YAOUNDÈ, Cameroon – Kenya’s Catholic bishops have warned that exorbitant tax rates and a consequently high cost of living are threatening the people of the East African country.
The bishops were speaking Friday, November 10 at the end of their plenary assembly that was held at St. Mary’s Pastoral Centre in Nakuru.
“We have appealed to the government on several occasions to reconsider the issue of over-taxation of the Kenyans, and especially to incomes of those in the lower income bracket,” they said in a statement.
“This one factor has greatly affected the family income in a disproportionate way, leading to anger among Kenyans,” the clerics said in their closing statement.
“Many traders and businesses are now faced with the option of closure or laying-off employees due to the immense drain to their resources and added tax burdens,” the bishops said.
The clerics condemned the harassment of business persons by officials of the Kenya Revenue Authority (KRA) to collect more taxes.
“This has also affected peoples’ morale and sense of hope in a better future,” the bishops said.
The bishops complained about the high cost of living, noting that it has disrupted the social fabric of the nation.
“We continue to witness the rise of the cost of fuel, the cost of basic commodities, and the added demands from the care for the family, in school fees and healthcare,” the church leaders said.
“We are particularly concerned that the people who are affected most by this situation are those in the lower income bracket, especially the very poor and miserable.”
They said the exorbitant living cost has created an “added suffering to the people already strained by the recent Covid-19 pandemic and drought effects.”
“It is especially strangling the very poor in their modest needs as families struggle to make ends meet which leads to strained relationships and increased tensions within households.”
They said parents were finding it increasingly harder to provide for their children’s education, healthcare, and overall well-being- a situation which is perpetuating “a cycle of poverty, limiting opportunities for personal and societal growth.”
They said the situation has worsened the country’s unemployment problem, creating “a vicious cycle of financial hardship for the population.”
They called for “a wider consultation and discussions among the Government and other stakeholders, to review and study ways to address and mitigate the effects of the high cost of living.”
“We believe that the greater commitment and assistance in agricultural production, and the better-coordinated sale of products; the fair prices for produce like maize; waiver of certain licenses, and zero-rating farm inputs, can relieve many Kenyans of this burden,” they said.
They partly blamed the war on Ukraine and the Middle East conflicts for the situation, and made the case for “a more strategic approach based on the interest of the very poor” to lessen the pain.
The Kenyan government says the high taxes are needed to pay off the country’s mounting debts. President William Ruto came to power in August 2022 with the promise to improve life for the people of Kenya, and bring down the costs of basic commodities in an economy impacted by the COVID-19 pandemic and price hikes fueled by widespread drought and the Ukraine war.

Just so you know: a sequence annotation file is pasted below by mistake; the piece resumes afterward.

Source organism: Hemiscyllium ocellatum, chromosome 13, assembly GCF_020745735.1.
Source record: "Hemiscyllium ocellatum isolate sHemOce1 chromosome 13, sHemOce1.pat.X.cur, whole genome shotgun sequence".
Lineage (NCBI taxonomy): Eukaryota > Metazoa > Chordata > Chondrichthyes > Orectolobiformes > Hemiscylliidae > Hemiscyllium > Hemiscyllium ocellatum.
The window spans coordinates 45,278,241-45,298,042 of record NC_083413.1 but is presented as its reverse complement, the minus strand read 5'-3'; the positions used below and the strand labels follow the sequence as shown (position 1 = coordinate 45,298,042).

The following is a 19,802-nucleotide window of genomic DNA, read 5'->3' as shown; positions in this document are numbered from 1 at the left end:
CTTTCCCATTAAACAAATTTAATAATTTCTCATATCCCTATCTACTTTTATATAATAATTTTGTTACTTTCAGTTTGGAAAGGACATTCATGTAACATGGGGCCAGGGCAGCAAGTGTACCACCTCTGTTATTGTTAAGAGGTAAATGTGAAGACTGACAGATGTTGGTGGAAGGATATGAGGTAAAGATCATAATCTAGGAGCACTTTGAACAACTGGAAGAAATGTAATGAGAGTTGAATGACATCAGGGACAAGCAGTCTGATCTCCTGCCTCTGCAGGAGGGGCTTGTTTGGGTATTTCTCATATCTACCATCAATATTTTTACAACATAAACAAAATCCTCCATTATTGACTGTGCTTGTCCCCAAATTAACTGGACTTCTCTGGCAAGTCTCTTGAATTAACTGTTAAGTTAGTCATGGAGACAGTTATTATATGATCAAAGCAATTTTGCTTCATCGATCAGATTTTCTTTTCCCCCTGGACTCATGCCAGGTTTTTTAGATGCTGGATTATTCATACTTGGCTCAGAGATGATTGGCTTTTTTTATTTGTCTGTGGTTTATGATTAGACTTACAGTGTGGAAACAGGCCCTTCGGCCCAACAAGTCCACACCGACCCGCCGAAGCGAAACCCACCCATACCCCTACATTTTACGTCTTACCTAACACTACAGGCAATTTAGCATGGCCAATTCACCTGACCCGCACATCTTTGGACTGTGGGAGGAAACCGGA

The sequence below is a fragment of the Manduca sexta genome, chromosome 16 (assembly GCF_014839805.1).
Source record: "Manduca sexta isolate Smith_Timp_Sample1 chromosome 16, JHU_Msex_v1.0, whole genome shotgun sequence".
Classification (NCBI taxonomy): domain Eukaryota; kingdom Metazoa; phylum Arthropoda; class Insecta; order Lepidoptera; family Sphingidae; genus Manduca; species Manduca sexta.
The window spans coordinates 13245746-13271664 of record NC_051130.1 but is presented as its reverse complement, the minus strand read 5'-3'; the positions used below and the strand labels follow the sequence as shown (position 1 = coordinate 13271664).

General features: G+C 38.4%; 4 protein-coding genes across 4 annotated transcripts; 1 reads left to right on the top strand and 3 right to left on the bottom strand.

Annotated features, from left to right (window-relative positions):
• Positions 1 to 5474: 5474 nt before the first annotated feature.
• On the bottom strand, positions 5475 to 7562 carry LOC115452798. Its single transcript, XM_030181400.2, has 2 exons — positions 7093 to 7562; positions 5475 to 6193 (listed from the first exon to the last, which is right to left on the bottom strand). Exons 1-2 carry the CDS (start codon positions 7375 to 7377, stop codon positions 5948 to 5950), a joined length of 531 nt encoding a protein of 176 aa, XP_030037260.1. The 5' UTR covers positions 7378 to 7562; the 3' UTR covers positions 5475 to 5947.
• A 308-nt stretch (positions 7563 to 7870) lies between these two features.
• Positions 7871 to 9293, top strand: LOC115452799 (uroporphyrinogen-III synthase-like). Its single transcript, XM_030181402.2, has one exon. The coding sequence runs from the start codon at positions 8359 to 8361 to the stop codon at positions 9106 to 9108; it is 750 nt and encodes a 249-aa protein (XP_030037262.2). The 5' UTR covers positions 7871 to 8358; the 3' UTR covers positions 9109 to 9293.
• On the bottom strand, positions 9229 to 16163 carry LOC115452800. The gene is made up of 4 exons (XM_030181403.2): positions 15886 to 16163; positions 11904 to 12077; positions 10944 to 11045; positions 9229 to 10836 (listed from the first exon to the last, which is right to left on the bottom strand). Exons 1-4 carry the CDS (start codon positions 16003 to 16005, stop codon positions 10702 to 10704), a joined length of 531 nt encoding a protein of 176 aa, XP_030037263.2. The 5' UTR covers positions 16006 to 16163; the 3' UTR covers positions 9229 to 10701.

But a combination of factors including shortfalls in revenue collection, spiraling inflation and a crippling public debt of $74.1 billion, have made it harder for Ruto to meet those challenges.
Popular anger spilled over when Ruto announced not only new taxes, but a generalized hike in existing taxes.
Taxes on petroleum products rose from 8 percent to 16 percent. People earning above $3,500 now have to pay 32.5 percent in income taxes, and those making above $5,300 now pay 35 percent.
In addition, with a new housing tax of 1.5 percent and a medical insurance tax of 2.5 percent, some Kenyans may lose roughly 40 percent of household income to taxes.
Ruto has justified the high taxes on the need to reduce borrowing for a government that has already accumulated debts to the tune of $67 billion, with the World Bank expressing concerns that the country runs a high risk of debt distress.
Speaking on a state of the nation address on November 9, Ruto said it was time for hard decisions to be taken.
“The time has come, therefore, to retire the false comforts and illusory benefits of wasteful expenditure, and counterproductive subsidies on consumption by which we dug ourselves deeper into the hole of avoidable debt,” he said.
“The new direction may not be easy, but it is ethical, responsible, prudent and, most importantly, necessary. We have had to take hard decisions and make painful choices because we owe it to Kenyans to do the right thing and confront facts as they are without flinching or equivocating,” Ruto said.
The president also announced that Kenya will in December this year pay the first installment of a $2 billion Eurobond.
The bishops called on the administration to “find a reasonable balance between the desired income for the government and the minimum protection of the basic needs of the very ordinary Kenyan, and respect to their dignity.”
“Our true patriotism and true leadership, as government, churches, and faiths, can only be measured in the care we have for the most vulnerable in the society,” the bishops said.
“We can rise above all these challenges and continue to build our country.”